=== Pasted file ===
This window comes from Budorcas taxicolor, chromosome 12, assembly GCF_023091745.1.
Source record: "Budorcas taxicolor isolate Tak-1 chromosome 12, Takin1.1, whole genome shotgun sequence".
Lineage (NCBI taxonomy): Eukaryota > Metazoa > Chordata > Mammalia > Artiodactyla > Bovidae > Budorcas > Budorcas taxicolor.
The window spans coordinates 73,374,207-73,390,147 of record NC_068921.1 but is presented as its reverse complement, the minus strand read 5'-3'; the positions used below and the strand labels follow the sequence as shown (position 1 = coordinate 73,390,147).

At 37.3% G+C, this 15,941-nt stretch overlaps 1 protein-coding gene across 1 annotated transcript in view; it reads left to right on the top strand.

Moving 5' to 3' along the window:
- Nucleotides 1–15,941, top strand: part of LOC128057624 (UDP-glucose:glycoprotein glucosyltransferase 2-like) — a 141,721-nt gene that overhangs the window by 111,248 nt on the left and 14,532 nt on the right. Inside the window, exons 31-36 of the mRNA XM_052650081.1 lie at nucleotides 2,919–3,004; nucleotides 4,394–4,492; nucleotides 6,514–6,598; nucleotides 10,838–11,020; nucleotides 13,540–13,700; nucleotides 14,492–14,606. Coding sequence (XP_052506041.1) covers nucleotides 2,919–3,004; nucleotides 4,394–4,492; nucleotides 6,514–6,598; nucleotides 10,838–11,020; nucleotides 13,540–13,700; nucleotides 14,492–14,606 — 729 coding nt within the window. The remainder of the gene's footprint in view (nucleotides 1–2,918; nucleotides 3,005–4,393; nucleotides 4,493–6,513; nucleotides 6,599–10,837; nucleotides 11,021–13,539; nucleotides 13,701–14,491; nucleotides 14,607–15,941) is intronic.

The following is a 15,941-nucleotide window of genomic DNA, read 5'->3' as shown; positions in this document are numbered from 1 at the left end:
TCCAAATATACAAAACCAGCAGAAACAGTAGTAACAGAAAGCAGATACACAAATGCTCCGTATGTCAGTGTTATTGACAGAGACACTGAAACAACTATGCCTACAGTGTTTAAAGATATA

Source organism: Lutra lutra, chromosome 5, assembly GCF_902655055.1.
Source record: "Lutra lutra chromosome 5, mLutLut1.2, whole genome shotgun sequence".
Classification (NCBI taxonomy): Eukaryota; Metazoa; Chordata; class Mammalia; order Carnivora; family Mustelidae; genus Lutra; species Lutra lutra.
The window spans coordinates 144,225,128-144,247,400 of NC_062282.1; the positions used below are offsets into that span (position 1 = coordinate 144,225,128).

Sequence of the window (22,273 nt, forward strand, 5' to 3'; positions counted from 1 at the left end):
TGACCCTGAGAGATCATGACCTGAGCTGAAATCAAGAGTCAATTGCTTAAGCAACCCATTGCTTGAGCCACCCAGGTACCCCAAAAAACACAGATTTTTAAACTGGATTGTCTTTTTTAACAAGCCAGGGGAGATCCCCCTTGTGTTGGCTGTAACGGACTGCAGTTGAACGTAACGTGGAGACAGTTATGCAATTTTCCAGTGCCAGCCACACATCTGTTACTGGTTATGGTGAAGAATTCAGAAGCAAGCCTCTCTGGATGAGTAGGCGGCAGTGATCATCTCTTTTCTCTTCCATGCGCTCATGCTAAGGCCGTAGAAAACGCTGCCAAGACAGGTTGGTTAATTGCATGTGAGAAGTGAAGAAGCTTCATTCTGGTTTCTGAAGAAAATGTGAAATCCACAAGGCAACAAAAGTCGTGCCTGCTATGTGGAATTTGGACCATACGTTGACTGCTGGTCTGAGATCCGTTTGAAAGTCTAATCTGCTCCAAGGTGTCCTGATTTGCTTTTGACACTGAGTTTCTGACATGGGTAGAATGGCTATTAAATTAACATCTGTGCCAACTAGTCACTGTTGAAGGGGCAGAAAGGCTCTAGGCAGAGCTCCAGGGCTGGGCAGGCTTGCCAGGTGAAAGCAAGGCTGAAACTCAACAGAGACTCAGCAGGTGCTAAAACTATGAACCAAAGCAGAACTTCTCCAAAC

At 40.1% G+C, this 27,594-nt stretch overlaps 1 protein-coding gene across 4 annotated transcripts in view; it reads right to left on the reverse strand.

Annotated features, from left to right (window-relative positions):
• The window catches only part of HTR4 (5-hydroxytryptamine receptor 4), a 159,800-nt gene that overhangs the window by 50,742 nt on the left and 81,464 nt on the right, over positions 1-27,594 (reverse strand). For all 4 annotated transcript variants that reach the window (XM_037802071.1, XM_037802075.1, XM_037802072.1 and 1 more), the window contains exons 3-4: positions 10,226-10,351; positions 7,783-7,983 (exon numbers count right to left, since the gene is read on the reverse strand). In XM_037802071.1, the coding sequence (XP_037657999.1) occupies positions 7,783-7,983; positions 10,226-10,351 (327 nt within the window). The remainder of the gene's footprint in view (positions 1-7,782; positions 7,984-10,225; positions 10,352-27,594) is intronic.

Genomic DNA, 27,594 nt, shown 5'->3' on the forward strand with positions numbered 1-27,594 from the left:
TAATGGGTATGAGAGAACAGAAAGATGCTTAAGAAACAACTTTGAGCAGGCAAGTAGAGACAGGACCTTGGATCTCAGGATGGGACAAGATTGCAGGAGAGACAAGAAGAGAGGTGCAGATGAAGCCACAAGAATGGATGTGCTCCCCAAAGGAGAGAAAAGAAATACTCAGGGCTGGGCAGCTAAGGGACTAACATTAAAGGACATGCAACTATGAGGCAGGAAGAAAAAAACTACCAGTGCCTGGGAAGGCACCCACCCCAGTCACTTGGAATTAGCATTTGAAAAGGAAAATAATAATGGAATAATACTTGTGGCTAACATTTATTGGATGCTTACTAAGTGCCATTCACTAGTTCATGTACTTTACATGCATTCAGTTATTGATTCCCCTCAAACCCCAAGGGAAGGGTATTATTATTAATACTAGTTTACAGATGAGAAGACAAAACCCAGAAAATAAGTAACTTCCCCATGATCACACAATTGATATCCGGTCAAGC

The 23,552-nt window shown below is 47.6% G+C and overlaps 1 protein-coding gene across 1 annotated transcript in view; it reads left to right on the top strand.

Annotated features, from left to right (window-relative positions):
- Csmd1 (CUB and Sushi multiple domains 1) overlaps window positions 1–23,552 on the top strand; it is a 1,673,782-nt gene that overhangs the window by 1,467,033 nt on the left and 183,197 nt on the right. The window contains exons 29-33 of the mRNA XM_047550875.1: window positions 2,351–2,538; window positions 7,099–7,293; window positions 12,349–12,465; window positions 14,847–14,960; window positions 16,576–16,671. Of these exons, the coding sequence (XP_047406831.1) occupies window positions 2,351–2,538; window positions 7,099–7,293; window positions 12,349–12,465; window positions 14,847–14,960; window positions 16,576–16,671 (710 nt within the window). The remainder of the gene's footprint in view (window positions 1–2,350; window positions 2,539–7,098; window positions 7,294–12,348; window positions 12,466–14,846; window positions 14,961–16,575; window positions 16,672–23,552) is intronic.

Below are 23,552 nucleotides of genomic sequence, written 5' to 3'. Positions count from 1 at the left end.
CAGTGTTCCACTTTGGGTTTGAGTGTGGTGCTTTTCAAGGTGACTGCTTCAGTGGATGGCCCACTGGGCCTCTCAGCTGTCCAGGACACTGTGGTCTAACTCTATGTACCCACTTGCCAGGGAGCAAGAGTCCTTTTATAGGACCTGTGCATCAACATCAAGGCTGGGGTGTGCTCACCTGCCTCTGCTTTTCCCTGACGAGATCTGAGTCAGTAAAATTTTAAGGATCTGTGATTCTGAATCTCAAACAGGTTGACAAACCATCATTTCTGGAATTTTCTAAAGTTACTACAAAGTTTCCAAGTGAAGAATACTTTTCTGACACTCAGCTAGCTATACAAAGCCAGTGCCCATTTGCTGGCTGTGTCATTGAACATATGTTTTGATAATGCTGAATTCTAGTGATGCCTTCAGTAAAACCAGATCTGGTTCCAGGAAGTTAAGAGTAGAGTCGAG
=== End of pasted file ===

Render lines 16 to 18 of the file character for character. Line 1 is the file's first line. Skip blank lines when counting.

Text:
At 40.1% G+C, this 27,594-nt stretch overlaps 1 protein-coding gene across 4 annotated transcripts in view; it reads right to left on the reverse strand.

Annotated features, from left to right (window-relative positions):
• The window catches only part of HTR4 (5-hydroxytryptamine receptor 4), a 159,800-nt gene that overhangs the window by 50,742 nt on the left and 81,464 nt on the right, over positions 1-27,594 (reverse strand). For all 4 annotated transcript variants that reach the window (XM_037802071.1, XM_037802075.1, XM_037802072.1 and 1 more), the window contains exons 3-4: positions 10,226-10,351; positions 7,783-7,983 (exon numbers count right to left, since the gene is read on the reverse strand). In XM_037802071.1, the coding sequence (XP_037657999.1) occupies positions 7,783-7,983; positions 10,226-10,351 (327 nt within the window). The remainder of the gene's footprint in view (positions 1-7,782; positions 7,984-10,225; positions 10,352-27,594) is intronic.